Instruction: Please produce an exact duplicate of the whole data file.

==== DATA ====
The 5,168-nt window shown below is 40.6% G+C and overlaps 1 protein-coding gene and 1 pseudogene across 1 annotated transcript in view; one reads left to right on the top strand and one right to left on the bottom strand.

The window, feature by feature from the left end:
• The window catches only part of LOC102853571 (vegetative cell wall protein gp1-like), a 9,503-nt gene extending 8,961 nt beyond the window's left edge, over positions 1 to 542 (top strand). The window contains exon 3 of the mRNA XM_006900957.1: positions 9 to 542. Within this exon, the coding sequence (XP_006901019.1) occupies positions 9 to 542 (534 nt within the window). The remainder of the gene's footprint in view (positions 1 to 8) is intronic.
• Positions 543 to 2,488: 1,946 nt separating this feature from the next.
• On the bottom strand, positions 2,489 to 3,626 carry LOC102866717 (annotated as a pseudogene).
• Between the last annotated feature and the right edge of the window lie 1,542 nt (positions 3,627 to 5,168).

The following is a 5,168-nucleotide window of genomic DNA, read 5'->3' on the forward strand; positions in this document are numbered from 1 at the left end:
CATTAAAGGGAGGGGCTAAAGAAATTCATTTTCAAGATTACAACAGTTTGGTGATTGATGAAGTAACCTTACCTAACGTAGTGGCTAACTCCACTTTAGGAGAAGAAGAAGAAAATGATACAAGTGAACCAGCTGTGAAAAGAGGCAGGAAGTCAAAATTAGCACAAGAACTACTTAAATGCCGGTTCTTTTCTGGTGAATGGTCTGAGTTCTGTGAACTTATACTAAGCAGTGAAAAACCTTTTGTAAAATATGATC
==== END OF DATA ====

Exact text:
The 5,168-nt window shown below is 40.6% G+C and overlaps 1 protein-coding gene and 1 pseudogene across 1 annotated transcript in view; one reads left to right on the top strand and one right to left on the bottom strand.

The window, feature by feature from the left end:
• The window catches only part of LOC102853571 (vegetative cell wall protein gp1-like), a 9,503-nt gene extending 8,961 nt beyond the window's left edge, over positions 1 to 542 (top strand). The window contains exon 3 of the mRNA XM_006900957.1: positions 9 to 542. Within this exon, the coding sequence (XP_006901019.1) occupies positions 9 to 542 (534 nt within the window). The remainder of the gene's footprint in view (positions 1 to 8) is intronic.
• Positions 543 to 2,488: 1,946 nt separating this feature from the next.
• On the bottom strand, positions 2,489 to 3,626 carry LOC102866717 (annotated as a pseudogene).
• Between the last annotated feature and the right edge of the window lie 1,542 nt (positions 3,627 to 5,168).

The following is a 5,168-nucleotide window of genomic DNA, read 5'->3' on the forward strand; positions in this document are numbered from 1 at the left end:
CATTAAAGGGAGGGGCTAAAGAAATTCATTTTCAAGATTACAACAGTTTGGTGATTGATGAAGTAACCTTACCTAACGTAGTGGCTAACTCCACTTTAGGAGAAGAAGAAGAAAATGATACAAGTGAACCAGCTGTGAAAAGAGGCAGGAAGTCAAAATTAGCACAAGAACTACTTAAATGCCGGTTCTTTTCTGGTGAATGGTCTGAGTTCTGTGAACTTATACTAAGCAGTGAAAAACCTTTTGTAAAATATGATC